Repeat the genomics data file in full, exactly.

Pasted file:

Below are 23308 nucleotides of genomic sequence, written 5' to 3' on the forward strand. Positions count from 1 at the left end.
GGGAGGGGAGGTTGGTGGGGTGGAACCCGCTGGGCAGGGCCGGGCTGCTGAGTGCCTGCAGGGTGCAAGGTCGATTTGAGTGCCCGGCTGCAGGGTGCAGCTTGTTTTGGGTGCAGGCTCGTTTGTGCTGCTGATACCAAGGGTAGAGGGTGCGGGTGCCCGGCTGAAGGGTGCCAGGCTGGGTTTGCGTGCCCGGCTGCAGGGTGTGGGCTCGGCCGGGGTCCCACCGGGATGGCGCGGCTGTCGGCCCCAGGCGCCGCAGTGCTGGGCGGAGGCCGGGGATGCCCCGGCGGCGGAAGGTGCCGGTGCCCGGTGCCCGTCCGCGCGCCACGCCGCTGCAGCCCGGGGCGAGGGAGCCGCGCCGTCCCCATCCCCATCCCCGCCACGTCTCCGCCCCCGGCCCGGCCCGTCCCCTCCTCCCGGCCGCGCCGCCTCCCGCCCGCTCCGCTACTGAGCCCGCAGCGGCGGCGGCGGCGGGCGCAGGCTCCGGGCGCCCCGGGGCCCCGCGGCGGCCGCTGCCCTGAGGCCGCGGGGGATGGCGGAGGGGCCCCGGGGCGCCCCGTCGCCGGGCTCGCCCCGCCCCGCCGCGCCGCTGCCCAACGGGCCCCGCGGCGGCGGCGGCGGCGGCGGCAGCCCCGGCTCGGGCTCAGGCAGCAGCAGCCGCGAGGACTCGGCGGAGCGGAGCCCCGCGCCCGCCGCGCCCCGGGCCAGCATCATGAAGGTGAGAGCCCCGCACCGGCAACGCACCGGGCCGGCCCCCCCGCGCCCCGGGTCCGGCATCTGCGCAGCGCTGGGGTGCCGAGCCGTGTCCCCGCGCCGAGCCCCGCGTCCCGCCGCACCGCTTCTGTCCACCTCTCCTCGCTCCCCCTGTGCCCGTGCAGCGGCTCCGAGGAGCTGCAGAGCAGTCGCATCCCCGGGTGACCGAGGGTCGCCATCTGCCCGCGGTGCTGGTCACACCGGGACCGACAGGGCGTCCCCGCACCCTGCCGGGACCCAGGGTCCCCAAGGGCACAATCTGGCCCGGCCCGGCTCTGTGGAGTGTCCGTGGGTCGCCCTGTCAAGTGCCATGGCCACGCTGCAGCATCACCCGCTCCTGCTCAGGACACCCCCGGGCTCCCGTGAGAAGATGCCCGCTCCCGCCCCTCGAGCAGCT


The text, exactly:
Below are 23308 nucleotides of genomic sequence, written 5' to 3' on the forward strand. Positions count from 1 at the left end.
GGGAGGGGAGGTTGGTGGGGTGGAACCCGCTGGGCAGGGCCGGGCTGCTGAGTGCCTGCAGGGTGCAAGGTCGATTTGAGTGCCCGGCTGCAGGGTGCAGCTTGTTTTGGGTGCAGGCTCGTTTGTGCTGCTGATACCAAGGGTAGAGGGTGCGGGTGCCCGGCTGAAGGGTGCCAGGCTGGGTTTGCGTGCCCGGCTGCAGGGTGTGGGCTCGGCCGGGGTCCCACCGGGATGGCGCGGCTGTCGGCCCCAGGCGCCGCAGTGCTGGGCGGAGGCCGGGGATGCCCCGGCGGCGGAAGGTGCCGGTGCCCGGTGCCCGTCCGCGCGCCACGCCGCTGCAGCCCGGGGCGAGGGAGCCGCGCCGTCCCCATCCCCATCCCCGCCACGTCTCCGCCCCCGGCCCGGCCCGTCCCCTCCTCCCGGCCGCGCCGCCTCCCGCCCGCTCCGCTACTGAGCCCGCAGCGGCGGCGGCGGCGGGCGCAGGCTCCGGGCGCCCCGGGGCCCCGCGGCGGCCGCTGCCCTGAGGCCGCGGGGGATGGCGGAGGGGCCCCGGGGCGCCCCGTCGCCGGGCTCGCCCCGCCCCGCCGCGCCGCTGCCCAACGGGCCCCGCGGCGGCGGCGGCGGCGGCGGCAGCCCCGGCTCGGGCTCAGGCAGCAGCAGCCGCGAGGACTCGGCGGAGCGGAGCCCCGCGCCCGCCGCGCCCCGGGCCAGCATCATGAAGGTGAGAGCCCCGCACCGGCAACGCACCGGGCCGGCCCCCCCGCGCCCCGGGTCCGGCATCTGCGCAGCGCTGGGGTGCCGAGCCGTGTCCCCGCGCCGAGCCCCGCGTCCCGCCGCACCGCTTCTGTCCACCTCTCCTCGCTCCCCCTGTGCCCGTGCAGCGGCTCCGAGGAGCTGCAGAGCAGTCGCATCCCCGGGTGACCGAGGGTCGCCATCTGCCCGCGGTGCTGGTCACACCGGGACCGACAGGGCGTCCCCGCACCCTGCCGGGACCCAGGGTCCCCAAGGGCACAATCTGGCCCGGCCCGGCTCTGTGGAGTGTCCGTGGGTCGCCCTGTCAAGTGCCATGGCCACGCTGCAGCATCACCCGCTCCTGCTCAGGACACCCCCGGGCTCCCGTGAGAAGATGCCCGCTCCCGCCCCTCGAGCAGCT